Back to the finances, without which this cannot happen. 97% of our funds come from fewer than 10% of our donors. Nine philanthropies account for most of our current income. Others have generously helped us in the past (and may renew their support). Without their backing, we would not survive. In alphabetical order they are:

▪ The Atlantic Philanthropies

▪ The Ford Foundation

▪ Diego Hidalgo (private individual)

▪ The Open Trust

▪ The David and Elaine Potter Charitable Foundation

▪ The Sigrid Rausing Trust

▪ The Rockefeller Brothers Fund

▪ The Joseph Rowntree Charitable Trust

▪ The Tedworth Trust.

We have a fundraising team that spends most of its energy talking to philanthropies and arguing that our mission needs to be supported. The philanthropists we talk to have pressing priorities - health, poverty, exclusion amongst many others. The health of minds, the poverty of the public space, our potential for lasting impact on the lives of nations, cultures and people are the arguments we appeal to.

We would like to flourish as a self-sustaining, open community of civil society that influences government and business. We'd prefer to rely financially only on you, as a member, as you are the true source of openDemocracy's independence. But - even with the overwhelming financial contribution of foundations, some large and some family ones, to our budget - we do ask for, and do need, your donations.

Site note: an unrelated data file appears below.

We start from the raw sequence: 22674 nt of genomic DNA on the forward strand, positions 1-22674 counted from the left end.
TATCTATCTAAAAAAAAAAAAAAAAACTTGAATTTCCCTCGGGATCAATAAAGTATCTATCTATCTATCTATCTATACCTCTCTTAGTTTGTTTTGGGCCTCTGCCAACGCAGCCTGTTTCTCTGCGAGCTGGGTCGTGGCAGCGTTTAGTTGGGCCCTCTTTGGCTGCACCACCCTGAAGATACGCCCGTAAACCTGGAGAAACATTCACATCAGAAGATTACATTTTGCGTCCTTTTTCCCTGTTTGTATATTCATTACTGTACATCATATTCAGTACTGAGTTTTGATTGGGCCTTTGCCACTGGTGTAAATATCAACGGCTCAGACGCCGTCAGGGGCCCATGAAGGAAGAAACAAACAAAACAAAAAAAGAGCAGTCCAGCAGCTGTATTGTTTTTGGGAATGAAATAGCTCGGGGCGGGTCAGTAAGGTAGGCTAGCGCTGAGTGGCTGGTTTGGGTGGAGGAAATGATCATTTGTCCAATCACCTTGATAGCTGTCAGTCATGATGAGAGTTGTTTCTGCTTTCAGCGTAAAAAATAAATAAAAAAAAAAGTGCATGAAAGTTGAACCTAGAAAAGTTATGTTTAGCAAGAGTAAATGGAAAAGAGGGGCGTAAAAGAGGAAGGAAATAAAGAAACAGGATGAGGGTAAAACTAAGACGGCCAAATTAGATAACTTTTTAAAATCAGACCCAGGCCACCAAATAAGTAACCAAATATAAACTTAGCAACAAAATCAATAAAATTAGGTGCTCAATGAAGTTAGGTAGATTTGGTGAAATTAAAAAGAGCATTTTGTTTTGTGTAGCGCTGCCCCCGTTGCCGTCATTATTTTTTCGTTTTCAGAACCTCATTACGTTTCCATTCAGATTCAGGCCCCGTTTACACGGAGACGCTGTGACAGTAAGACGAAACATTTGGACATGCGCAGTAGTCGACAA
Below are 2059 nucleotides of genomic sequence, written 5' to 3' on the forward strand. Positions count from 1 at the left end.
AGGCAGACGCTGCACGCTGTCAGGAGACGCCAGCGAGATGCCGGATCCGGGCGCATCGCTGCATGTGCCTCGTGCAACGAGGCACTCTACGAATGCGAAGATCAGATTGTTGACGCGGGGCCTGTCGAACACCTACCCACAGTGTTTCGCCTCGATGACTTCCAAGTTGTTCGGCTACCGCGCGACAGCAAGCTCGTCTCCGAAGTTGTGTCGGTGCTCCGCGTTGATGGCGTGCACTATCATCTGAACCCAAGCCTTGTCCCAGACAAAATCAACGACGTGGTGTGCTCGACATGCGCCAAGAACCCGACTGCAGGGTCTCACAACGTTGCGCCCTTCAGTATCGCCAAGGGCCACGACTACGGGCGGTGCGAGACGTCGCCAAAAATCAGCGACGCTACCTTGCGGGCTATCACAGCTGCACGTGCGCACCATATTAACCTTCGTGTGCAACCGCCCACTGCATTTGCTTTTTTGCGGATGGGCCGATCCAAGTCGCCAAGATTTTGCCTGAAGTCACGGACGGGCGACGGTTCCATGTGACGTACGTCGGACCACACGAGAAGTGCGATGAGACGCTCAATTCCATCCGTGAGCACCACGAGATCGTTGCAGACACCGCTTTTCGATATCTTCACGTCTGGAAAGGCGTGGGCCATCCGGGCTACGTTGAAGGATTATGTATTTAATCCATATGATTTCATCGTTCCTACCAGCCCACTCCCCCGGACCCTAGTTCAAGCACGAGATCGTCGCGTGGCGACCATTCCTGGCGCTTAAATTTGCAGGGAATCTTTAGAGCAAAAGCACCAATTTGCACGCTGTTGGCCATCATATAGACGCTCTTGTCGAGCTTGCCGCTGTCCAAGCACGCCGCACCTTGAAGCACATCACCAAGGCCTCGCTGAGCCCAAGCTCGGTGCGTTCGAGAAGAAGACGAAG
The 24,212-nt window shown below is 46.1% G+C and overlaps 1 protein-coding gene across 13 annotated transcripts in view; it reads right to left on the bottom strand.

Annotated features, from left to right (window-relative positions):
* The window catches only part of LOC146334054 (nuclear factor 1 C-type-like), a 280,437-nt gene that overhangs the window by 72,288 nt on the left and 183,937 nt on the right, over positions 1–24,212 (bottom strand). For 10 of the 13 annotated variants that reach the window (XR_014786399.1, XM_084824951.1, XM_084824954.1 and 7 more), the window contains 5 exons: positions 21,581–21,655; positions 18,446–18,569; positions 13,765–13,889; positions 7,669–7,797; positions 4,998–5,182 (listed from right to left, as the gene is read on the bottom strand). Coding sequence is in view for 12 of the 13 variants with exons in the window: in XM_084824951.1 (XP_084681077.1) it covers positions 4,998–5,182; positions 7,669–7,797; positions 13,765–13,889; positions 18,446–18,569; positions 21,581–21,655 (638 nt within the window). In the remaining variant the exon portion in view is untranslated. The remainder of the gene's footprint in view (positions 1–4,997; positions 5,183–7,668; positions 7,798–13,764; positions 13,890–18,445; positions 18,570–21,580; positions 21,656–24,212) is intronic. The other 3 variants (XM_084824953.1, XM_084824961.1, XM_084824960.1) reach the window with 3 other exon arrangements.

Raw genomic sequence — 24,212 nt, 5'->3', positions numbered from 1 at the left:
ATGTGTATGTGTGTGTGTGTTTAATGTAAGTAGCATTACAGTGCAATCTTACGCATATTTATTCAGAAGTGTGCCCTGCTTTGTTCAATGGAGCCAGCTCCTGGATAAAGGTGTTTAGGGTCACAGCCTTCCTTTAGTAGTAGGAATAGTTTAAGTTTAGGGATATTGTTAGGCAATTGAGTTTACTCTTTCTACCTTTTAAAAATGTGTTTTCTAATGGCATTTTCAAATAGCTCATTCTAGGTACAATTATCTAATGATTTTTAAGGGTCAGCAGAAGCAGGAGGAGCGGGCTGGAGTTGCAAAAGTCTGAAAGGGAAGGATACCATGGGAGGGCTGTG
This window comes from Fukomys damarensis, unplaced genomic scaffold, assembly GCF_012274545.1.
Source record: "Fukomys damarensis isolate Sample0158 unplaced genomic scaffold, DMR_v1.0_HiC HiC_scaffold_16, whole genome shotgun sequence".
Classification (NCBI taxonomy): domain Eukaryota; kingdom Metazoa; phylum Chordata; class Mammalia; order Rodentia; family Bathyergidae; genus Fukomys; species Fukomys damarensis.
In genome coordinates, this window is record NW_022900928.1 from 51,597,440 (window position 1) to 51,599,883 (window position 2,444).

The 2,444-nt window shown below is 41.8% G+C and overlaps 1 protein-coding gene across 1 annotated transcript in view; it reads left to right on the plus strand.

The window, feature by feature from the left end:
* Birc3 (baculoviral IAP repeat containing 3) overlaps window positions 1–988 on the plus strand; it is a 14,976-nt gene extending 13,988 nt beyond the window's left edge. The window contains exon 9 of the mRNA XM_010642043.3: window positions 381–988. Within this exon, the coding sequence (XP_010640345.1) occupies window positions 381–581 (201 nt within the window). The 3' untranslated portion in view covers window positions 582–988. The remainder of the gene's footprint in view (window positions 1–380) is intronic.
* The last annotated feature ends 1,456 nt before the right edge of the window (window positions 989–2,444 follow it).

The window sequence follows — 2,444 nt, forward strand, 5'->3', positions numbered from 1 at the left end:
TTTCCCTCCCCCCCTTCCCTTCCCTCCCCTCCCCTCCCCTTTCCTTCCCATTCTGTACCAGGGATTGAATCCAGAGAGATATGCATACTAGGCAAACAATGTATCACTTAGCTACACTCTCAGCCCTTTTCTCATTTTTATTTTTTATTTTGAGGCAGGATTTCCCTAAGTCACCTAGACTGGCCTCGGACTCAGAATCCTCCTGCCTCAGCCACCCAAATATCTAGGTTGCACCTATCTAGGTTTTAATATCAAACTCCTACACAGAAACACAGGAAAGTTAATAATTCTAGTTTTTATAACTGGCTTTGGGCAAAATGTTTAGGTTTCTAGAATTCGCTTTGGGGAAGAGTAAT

There are two reasons that your contributions are critical. First, the money you donate has a huge impact at the margin: we can build a regular podcast, or employ designers to create more visually appealing pages. A donation of £50 can go a long way.

Second, your support - in every form, including writing and contributing to debates, as well as donating - has a multiplier impact by demonstrating to our philanthropic backers that we, all of us together, are maintaining a public space that generates spontaneous, unforced support and attachment.

To demonstrate commitment, impact and meaningfulness, we show the statistics of our readership - over 2 million unique readers per year. We collect the references to openDemocracy in other parts of the media - we show that we influence the influencers. But there is nothing like showing an actively supporting community to prove that we are succeeding in our mission.

It is not enough to just web publish and be viewed. We want to show that openDemocracy is an important part of many lives and that it can - little by little, member by member - influence thinking and policy.

It will be long term, of course. But the immediate pressures of today's world, from wars and injustice and even genocide, surely teach us that as well as the urgent need to respond, minds need to change if we are not to be condemned to perpetual crises - think of climate change, to which our sister site chinadialogue is dedicated.

Every contribution you make, no matter how small, is part of the "butterfly effect" that demonstrates that we matter, and will add to the value of openDemocracy to our philanthropic backers. Contribute, donate, write to tell us how much openDemocracy means to you, help to shape it, make it yours, write in our forums, participate in our joint projects, make your own claim on what will become a more democratic space ... it is only by demonstrating through our actions that openDemocracy matters that openDemocracy will survive.

Help openDemocracy: participate at every opportunity, and donate what you can.

The ideal amount we are asking for, if you can afford it, is £50, $100 or €75. You can click here to give online in a tax-efficient way.

With many thanks,

Tony Curzon Price